The Obamacare rollout has been almost universally problematic, but North Carolina is having a particularly rough time, which could spell trouble for Senator Kay Hagan (D., N.C.), who is beginning to look vulnerable heading into 2014.
The state is experiencing many of the problems typically associated with the controversial law. Local businesses are cutting hours; individuals (at least 160,000 of them) are losing their existing insurance plans and now face premium costs that have more than doubled as a result of Obamacare. In some cases, premiums have jumped by more than 400 percent, and federal subsidies aren’t nearly enough to offset to the cost.
North Carolina is particularly vulnerable to cost increases because one company — Blue Cross Blue Shield (BCBS) — dominates much of the health-insurance market in the state, serving more than 3.7 million customers. But the company has encountered a series of problems with the federally administered exchange, enrolling only one person
in the first month, and that individual has yet to pay for coverage and so therefore is technically not in the system.
Fewer than 1,000 people have even filled out applications through the exchange, but the government website has proven so flawed that BCBS has declined to upload any data, out of fear that doing so would result in the introduction of incorrect information into its computer system. Some families have been unable to sign up for coverage despite weeks of trying to access the exchange via the website, by phone, and even by mail.
None of this is good news for Hagan, who was swept into office in 2008, when Barack Obama became the first Democrat to win North Carolina since Jimmy Carter in 1976. Democrats had been reasonably confident about defending Hagan’s seat in 2014, says John Hood, president and chairman of the John Locke Foundation, a Raleigh-based think tank. However, the Obamacare rollout “is putting the first fear in Hagan’s camp that we’ve seen. She is vulnerable pretty much because of this issue.”
She can expect to face withering attacks from Republicans over her support for the law as well as for repeating President Obama’s notorious pledge that individuals who like their health-insurance plans would be able to keep them. “Whatever we do, I don’t want to dismantle any system where people are happy with the coverage that they have,” Hagan said at a rally in June 2009.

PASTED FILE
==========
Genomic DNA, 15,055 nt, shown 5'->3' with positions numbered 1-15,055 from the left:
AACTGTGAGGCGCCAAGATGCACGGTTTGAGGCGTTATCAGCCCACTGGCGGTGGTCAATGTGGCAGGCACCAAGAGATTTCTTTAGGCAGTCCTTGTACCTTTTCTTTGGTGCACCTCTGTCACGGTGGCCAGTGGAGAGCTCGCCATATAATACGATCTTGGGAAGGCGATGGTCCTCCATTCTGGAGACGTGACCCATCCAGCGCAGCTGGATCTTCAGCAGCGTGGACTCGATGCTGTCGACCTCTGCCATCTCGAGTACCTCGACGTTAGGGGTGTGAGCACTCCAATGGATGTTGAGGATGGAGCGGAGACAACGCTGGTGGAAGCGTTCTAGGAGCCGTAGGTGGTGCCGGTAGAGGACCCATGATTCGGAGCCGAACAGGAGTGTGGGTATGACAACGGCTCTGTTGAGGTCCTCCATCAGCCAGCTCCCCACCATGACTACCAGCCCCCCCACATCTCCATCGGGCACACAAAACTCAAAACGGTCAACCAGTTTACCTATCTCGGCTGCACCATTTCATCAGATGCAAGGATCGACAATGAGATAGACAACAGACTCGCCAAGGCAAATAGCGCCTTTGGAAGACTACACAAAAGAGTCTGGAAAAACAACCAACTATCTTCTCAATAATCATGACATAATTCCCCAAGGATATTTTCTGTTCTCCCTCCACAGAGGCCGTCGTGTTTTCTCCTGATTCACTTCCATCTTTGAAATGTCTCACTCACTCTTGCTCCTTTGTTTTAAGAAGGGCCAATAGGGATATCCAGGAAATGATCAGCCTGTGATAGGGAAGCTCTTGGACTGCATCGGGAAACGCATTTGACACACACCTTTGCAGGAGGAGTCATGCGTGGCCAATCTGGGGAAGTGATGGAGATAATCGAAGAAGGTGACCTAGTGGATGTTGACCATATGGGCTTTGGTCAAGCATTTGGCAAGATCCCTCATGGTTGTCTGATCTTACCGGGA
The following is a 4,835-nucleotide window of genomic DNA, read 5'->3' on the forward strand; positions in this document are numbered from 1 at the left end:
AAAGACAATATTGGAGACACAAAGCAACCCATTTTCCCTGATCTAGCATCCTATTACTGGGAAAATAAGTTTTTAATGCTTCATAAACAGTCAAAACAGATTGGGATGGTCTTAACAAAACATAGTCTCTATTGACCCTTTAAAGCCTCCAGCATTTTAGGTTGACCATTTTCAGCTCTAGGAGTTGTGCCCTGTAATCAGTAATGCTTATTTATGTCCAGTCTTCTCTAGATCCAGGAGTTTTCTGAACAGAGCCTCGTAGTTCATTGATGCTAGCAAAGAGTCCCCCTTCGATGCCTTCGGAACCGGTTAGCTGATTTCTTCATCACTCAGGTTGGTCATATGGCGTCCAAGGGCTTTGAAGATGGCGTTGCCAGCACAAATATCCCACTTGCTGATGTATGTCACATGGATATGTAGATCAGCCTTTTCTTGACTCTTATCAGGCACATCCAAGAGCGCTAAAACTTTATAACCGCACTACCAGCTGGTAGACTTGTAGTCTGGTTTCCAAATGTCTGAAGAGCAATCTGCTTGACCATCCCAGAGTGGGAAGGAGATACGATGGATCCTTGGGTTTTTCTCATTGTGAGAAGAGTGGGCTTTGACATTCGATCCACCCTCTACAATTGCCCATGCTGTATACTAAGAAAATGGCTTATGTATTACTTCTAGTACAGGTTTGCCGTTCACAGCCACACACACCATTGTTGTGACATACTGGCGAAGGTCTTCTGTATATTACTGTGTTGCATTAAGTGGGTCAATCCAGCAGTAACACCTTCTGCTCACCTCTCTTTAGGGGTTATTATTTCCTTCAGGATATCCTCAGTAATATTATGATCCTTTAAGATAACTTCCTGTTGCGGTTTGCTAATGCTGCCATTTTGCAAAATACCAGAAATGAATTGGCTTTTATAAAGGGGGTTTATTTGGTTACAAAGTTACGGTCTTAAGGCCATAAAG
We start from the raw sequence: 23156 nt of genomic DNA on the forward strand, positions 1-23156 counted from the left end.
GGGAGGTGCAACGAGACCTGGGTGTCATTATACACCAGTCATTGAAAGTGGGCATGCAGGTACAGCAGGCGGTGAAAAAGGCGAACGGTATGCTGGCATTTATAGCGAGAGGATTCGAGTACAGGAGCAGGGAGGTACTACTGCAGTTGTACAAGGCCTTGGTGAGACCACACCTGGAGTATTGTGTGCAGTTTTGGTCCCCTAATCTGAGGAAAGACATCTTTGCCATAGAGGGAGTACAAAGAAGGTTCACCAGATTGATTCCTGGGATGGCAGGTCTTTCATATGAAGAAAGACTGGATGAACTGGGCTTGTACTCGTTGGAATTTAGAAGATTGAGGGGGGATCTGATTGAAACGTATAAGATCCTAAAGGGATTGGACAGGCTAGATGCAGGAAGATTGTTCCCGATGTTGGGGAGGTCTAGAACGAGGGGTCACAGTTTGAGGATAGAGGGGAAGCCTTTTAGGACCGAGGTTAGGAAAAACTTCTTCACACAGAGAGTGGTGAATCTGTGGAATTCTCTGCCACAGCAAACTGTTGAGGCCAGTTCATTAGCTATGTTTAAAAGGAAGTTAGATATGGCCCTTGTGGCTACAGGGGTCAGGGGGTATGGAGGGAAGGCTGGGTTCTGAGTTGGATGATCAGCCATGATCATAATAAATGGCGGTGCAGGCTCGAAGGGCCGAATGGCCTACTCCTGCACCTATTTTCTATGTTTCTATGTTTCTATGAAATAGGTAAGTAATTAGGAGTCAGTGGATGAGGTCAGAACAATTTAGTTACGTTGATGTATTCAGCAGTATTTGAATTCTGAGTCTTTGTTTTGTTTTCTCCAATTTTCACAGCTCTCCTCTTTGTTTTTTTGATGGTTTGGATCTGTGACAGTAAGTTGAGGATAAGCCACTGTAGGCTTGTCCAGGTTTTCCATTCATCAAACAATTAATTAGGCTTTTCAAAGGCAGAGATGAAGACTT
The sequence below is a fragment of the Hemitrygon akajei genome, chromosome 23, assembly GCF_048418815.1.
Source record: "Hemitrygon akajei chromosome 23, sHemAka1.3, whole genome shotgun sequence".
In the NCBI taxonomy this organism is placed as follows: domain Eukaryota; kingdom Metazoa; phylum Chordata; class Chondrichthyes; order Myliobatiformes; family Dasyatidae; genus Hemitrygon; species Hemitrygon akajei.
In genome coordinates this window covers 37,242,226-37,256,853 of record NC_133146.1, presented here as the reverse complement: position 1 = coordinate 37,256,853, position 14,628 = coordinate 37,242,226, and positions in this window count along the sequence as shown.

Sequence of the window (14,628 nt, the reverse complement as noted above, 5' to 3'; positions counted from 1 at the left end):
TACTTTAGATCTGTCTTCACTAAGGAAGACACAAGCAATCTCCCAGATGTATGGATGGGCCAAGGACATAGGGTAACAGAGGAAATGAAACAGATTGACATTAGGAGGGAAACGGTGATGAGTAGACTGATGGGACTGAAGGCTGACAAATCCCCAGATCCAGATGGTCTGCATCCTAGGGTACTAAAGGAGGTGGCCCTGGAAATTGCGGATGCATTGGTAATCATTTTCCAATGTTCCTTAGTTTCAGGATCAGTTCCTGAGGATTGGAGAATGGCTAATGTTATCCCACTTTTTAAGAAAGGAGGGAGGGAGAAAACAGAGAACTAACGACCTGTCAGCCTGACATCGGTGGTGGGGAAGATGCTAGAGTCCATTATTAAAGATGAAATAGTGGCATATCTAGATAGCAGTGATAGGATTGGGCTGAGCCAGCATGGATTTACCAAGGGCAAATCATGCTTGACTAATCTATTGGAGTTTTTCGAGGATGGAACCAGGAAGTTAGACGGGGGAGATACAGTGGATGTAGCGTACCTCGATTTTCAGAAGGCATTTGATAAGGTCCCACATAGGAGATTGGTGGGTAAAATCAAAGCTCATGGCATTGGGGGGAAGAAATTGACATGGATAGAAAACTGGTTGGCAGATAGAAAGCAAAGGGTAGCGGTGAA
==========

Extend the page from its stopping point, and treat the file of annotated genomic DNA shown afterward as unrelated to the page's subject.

Obama recently somewhat apologized that people losing coverage “are finding themselves in this situation based on assurances they got from me.” Meanwhile, Hagan has signaled some atonement of her own, lending support to a proposal from another vulnerable incumbent, Senator Mary Landrieu (D., La.), which seeks to expand the provision of Obamacare that allows certain existing plans to be “grandfathered” into the new system. It’s an intriguing proposal. In fact, Republicans proposed similar legislation in September 2010, but Hagan and Landrieu joined their fellow Democrats in unanimously rejecting the plan.
According to recent polling conducted by the state’s free-market Civitas Institute, Hagan’s approval and favorability ratings remain in positive territory, but there are still plenty of data points that should be of concern to Democrats, perhaps none more than the dearth of support for Obamacare in the state. According to one poll conducted in late October, 54 percent of North Carolinians oppose the law, compared with just 36 percent who support it. Much of the opposition (45 percent) comprises people who “strongly oppose” the law, with the most common complaint among opponents being that the new reforms will lead to higher costs, something many North Carolinians are already experiencing firsthand.
“Voters may not be mad at Kay Hagan personally, but policies like Obamacare are having a bad impact, and that’s beginning to sink in, which ought to alarm her,” says Jim Tynen, director of communications at Civitas.
According to the same poll, only 30 percent of voters think Hagan deserves to be reelected, with 50 percent favoring someone else. A High Point University poll released in early October, conducted before the rollout of the Obamacare exchanges, found that just 19 percent thought Hagan should be elected, with 56 percent favoring a replacement.
The challenge for Republicans will be to choose an acceptable replacement. The party faces a crowded and potentially contentious primary, even after many prominent lawmakers declined to enter the race. Whoever wins the GOP nomination — North Carolina house speaker Thom Tillis is the early frontrunner — would do well to make Obamacare the central issue in the campaign. Hood says that Democrats may ultimately be right to say that the long-term political consequences of the Obamacare-exchange debacle might turn out to be relatively mild, but hastens to add: “I don’t think ‘long term’ is November 2014.”
— Andrew Stiles is a political reporter for National Review Online.